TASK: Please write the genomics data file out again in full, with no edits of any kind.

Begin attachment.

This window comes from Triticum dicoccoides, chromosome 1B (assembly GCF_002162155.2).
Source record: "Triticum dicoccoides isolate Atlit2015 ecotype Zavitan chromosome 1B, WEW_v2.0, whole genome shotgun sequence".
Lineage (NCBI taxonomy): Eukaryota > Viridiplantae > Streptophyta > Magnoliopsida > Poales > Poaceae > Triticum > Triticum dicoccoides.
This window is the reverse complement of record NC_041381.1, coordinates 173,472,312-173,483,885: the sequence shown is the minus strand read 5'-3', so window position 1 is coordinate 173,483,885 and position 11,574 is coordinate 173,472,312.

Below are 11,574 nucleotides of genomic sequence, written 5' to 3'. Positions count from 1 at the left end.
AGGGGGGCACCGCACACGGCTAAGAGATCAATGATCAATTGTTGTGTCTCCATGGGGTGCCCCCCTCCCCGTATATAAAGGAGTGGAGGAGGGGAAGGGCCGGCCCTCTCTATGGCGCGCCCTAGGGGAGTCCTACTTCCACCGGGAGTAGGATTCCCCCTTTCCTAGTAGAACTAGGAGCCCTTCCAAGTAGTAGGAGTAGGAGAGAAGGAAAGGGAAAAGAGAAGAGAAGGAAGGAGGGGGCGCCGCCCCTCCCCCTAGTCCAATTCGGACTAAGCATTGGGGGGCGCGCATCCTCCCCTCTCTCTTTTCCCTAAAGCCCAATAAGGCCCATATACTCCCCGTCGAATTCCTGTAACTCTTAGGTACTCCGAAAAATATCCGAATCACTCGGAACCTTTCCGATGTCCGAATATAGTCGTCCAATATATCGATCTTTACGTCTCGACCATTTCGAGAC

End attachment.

This window comes from Triticum dicoccoides, chromosome 1B (assembly GCF_002162155.2).
Source record: "Triticum dicoccoides isolate Atlit2015 ecotype Zavitan chromosome 1B, WEW_v2.0, whole genome shotgun sequence".
Lineage (NCBI taxonomy): Eukaryota > Viridiplantae > Streptophyta > Magnoliopsida > Poales > Poaceae > Triticum > Triticum dicoccoides.
This window is the reverse complement of record NC_041381.1, coordinates 173,472,312-173,483,885: the sequence shown is the minus strand read 5'-3', so window position 1 is coordinate 173,483,885 and position 11,574 is coordinate 173,472,312.

Below are 11,574 nucleotides of genomic sequence, written 5' to 3'. Positions count from 1 at the left end.
AGGGGGGCACCGCACACGGCTAAGAGATCAATGATCAATTGTTGTGTCTCCATGGGGTGCCCCCCTCCCCGTATATAAAGGAGTGGAGGAGGGGAAGGGCCGGCCCTCTCTATGGCGCGCCCTAGGGGAGTCCTACTTCCACCGGGAGTAGGATTCCCCCTTTCCTAGTAGAACTAGGAGCCCTTCCAAGTAGTAGGAGTAGGAGAGAAGGAAAGGGAAAAGAGAAGAGAAGGAAGGAGGGGGCGCCGCCCCTCCCCCTAGTCCAATTCGGACTAAGCATTGGGGGGCGCGCATCCTCCCCTCTCTCTTTTCCCTAAAGCCCAATAAGGCCCATATACTCCCCGTCGAATTCCTGTAACTCTTAGGTACTCCGAAAAATATCCGAATCACTCGGAACCTTTCCGATGTCCGAATATAGTCGTCCAATATATCGATCTTTACGTCTCGACCATTTCGAGAC